posted on Tue 11 Jun 2013 4:41 PM
Debate on Tribunals

Tomorrow (12 June), the Security Council will hold its semi-annual debate on the ad hoc international criminal tribunals. The presidents (Judges Theodor Meron and Vagn Joensen) and prosecutors (Hassan Bubacar Jallow and Serge Brammertz) of the International Criminal Tribunal for the former Yugoslavia (ICTY) and the International Criminal Tribunal for Rwanda (ICTR) are expected to brief the Council. No outcome is expected.

There was some possibility that the meeting might have been an open debate. On 15 May, Ambassador Christian Wenaweser (Liechtenstein) sent a letter to the President of the Council on behalf of 15 countries, requesting that the June debate on the tribunals be opened to the participation of member states to mark the 20th anniversary of the establishment of the ICTY. However, Russia took a firm position against having an open debate on the tribunals. Despite the support of most Council members to hold an open debate, no Council member was willing to request a procedural vote by the Council to allow all those interested to speak during the debate. (In a vote on a procedural issue, there must be at least nine votes in favour and permanent members cannot use their veto.) It seems that at present, besides the parties whose interests are affected (which regularly address the Council during these debates), Russia has only agreed to allow Liechtenstein to speak during the debate on behalf of the countries interested “on an exceptional basis”.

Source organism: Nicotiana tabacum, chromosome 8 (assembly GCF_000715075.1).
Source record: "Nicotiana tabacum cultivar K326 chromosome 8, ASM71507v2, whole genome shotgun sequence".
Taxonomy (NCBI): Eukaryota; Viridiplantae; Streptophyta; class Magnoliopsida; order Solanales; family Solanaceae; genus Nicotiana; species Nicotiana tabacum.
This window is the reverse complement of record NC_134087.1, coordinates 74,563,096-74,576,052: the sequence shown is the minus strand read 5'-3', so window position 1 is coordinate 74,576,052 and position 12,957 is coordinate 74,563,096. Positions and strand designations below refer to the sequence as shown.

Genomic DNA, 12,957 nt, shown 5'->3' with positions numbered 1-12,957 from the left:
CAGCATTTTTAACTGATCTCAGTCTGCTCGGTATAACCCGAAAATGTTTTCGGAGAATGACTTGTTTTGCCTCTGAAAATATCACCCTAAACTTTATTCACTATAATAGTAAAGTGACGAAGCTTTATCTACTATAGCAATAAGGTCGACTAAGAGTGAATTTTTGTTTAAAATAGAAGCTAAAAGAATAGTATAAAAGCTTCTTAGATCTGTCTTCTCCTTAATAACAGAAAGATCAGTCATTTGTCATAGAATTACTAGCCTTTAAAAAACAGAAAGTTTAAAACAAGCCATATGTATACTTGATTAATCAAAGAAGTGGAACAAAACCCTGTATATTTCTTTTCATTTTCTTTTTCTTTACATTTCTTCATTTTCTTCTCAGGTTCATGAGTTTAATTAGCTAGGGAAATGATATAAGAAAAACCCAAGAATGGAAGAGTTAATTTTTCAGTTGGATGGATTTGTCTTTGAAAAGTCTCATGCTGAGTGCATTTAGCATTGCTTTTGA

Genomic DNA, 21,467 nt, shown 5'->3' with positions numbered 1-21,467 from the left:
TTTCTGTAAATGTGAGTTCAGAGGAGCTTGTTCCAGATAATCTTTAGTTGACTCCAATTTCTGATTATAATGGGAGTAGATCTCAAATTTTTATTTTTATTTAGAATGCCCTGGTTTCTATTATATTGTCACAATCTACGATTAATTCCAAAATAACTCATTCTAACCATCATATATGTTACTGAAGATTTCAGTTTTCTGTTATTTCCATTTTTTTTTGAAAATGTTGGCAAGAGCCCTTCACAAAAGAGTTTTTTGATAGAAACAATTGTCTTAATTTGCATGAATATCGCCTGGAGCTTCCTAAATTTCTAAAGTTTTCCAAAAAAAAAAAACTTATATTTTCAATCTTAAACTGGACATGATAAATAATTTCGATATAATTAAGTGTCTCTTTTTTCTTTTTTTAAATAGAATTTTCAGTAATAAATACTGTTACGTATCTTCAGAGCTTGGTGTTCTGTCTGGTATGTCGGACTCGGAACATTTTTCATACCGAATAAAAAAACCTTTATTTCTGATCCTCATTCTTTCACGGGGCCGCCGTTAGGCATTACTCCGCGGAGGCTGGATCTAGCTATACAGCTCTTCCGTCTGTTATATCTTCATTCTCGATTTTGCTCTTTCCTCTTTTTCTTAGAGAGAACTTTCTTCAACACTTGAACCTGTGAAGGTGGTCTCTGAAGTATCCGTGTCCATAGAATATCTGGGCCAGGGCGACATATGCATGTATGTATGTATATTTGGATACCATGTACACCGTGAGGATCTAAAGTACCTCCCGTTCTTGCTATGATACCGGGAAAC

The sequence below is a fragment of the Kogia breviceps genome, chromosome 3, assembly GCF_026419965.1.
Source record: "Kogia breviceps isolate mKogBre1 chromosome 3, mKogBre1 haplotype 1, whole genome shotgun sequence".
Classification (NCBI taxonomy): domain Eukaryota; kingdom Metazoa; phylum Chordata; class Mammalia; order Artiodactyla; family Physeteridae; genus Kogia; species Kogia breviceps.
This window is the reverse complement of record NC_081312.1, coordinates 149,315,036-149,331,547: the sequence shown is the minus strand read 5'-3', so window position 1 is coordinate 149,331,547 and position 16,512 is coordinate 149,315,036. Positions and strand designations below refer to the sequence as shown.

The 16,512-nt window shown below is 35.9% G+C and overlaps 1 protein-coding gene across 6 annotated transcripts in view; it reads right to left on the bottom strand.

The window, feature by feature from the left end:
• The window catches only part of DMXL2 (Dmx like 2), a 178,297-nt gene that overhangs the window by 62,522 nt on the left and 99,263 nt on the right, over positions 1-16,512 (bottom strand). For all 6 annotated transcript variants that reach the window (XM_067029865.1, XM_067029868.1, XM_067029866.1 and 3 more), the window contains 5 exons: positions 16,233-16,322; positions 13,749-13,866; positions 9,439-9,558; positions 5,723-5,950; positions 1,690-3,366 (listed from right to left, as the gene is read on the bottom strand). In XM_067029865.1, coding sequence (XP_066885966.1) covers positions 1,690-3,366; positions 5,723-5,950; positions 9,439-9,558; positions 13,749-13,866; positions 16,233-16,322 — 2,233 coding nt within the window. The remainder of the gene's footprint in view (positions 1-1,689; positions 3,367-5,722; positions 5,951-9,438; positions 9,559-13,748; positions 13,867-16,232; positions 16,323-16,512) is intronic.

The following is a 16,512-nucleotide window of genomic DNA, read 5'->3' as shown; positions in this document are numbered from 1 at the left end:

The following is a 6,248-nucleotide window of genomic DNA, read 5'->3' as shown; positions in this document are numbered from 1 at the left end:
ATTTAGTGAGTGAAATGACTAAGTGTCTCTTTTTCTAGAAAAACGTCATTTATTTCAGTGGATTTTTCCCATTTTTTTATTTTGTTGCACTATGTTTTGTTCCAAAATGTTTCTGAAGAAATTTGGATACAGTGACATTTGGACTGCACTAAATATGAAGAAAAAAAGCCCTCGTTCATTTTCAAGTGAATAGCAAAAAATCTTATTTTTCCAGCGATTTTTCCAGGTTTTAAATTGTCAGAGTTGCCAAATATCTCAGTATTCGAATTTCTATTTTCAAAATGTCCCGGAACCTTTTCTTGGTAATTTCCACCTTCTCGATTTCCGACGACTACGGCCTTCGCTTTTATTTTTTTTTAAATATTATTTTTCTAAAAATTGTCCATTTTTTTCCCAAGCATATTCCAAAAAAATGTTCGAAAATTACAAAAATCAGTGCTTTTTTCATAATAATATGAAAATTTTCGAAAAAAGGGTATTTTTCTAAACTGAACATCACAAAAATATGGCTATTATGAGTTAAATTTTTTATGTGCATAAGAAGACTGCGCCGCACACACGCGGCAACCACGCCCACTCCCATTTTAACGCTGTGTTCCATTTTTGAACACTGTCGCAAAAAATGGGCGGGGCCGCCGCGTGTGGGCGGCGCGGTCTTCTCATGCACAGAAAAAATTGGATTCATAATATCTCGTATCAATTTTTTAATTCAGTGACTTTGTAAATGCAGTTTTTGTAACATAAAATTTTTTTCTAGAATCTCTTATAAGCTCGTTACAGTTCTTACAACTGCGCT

The Council’s Informal Working Group on International Tribunals met yesterday afternoon (10 June) with the presidents and prosecutors, prior to their appearance in the Council, to be updated on the work of the tribunals and their completion strategy and on the work of the Mechanism for International Criminal Tribunals, which was established by the Council on 22 December 2010 to carry out a number of essential functions of the ICTY and ICTR after the completion of their respective mandates.

An issue on the agenda of the Working Group meeting yesterday was the letter from the ICTY regarding the urgent need for the appointment of an appeals chamber judge. According to the ICTY, a replacement is to be filled by appointment of the Secretary-General after consultations with the Presidents of the Council and the General Assembly.
In an earlier meeting of the Working Group on 21 May, there was consensus on the need to appoint a judge, in order for the effective and timely completion of the ICTY’s mandate. However, no agreement was reached at this meeting on the applicable procedure. Russia was of the opinion that the vacancy should be filled in accordance with the election procedure for new judges, and not by the Secretary-General. (The election procedure grants states 60 days to propose nominees, after which the Council establishes a list of between 28 and 42 candidates for the General Assembly to choose 14 judges from).

This issue was followed up during an informal meeting at the expert level held on 6 June. At this point many Council members felt that some action was needed to appoint the judge as soon as possible, regardless of the procedural approach taken. At this meeting agreement was reached for a shortened election process. After the meeting in the Working Group on 10 June, its chair (Guatemala), drafted a letter to be sent by the President of the Council, requesting the Secretary-General to invite States to submit nominations within 30 days (instead of the 60 required under the ICTY Statute). The Council will then establish a list of three candidates from which the General Assembly will elect a judge.

It seems that while several Council members felt that the ICTY request to fill the appeals vacancy presented some legal difficulties, they also wanted to avoid the time-consuming process of a new election in accordance with the Statute, and so were less concerned with the exact procedure concerning the appointment. It is also likely that Russia’s position on the appointment is closely related to the dissatisfaction with the ICTY’s jurisprudence that it has expressed publicly in several forums in recent months.

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